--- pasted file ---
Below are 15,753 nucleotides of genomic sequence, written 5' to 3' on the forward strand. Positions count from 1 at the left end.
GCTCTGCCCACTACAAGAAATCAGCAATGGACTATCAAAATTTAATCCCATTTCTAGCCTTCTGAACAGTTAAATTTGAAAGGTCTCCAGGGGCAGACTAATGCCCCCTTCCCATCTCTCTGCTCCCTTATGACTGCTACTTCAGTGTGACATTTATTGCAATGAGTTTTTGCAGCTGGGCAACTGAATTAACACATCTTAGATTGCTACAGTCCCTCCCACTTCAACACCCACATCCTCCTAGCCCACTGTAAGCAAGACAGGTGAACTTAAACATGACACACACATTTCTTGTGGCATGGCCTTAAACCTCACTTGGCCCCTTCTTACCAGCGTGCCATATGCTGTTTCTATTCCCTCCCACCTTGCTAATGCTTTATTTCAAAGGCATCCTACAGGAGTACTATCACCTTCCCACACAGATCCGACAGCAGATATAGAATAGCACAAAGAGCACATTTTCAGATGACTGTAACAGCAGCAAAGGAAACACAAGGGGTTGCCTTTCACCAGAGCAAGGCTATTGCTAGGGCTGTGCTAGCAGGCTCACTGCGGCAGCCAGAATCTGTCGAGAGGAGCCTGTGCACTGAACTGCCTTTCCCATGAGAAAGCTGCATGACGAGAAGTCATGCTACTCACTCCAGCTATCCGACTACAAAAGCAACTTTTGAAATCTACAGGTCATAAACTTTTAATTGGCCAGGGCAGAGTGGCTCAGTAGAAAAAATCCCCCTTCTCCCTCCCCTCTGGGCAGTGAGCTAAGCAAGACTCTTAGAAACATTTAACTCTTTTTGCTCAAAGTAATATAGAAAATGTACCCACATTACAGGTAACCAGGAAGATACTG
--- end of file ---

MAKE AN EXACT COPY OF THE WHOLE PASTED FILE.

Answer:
Below are 15,753 nucleotides of genomic sequence, written 5' to 3' on the forward strand. Positions count from 1 at the left end.
GCTCTGCCCACTACAAGAAATCAGCAATGGACTATCAAAATTTAATCCCATTTCTAGCCTTCTGAACAGTTAAATTTGAAAGGTCTCCAGGGGCAGACTAATGCCCCCTTCCCATCTCTCTGCTCCCTTATGACTGCTACTTCAGTGTGACATTTATTGCAATGAGTTTTTGCAGCTGGGCAACTGAATTAACACATCTTAGATTGCTACAGTCCCTCCCACTTCAACACCCACATCCTCCTAGCCCACTGTAAGCAAGACAGGTGAACTTAAACATGACACACACATTTCTTGTGGCATGGCCTTAAACCTCACTTGGCCCCTTCTTACCAGCGTGCCATATGCTGTTTCTATTCCCTCCCACCTTGCTAATGCTTTATTTCAAAGGCATCCTACAGGAGTACTATCACCTTCCCACACAGATCCGACAGCAGATATAGAATAGCACAAAGAGCACATTTTCAGATGACTGTAACAGCAGCAAAGGAAACACAAGGGGTTGCCTTTCACCAGAGCAAGGCTATTGCTAGGGCTGTGCTAGCAGGCTCACTGCGGCAGCCAGAATCTGTCGAGAGGAGCCTGTGCACTGAACTGCCTTTCCCATGAGAAAGCTGCATGACGAGAAGTCATGCTACTCACTCCAGCTATCCGACTACAAAAGCAACTTTTGAAATCTACAGGTCATAAACTTTTAATTGGCCAGGGCAGAGTGGCTCAGTAGAAAAAATCCCCCTTCTCCCTCCCCTCTGGGCAGTGAGCTAAGCAAGACTCTTAGAAACATTTAACTCTTTTTGCTCAAAGTAATATAGAAAATGTACCCACATTACAGGTAACCAGGAAGATACTG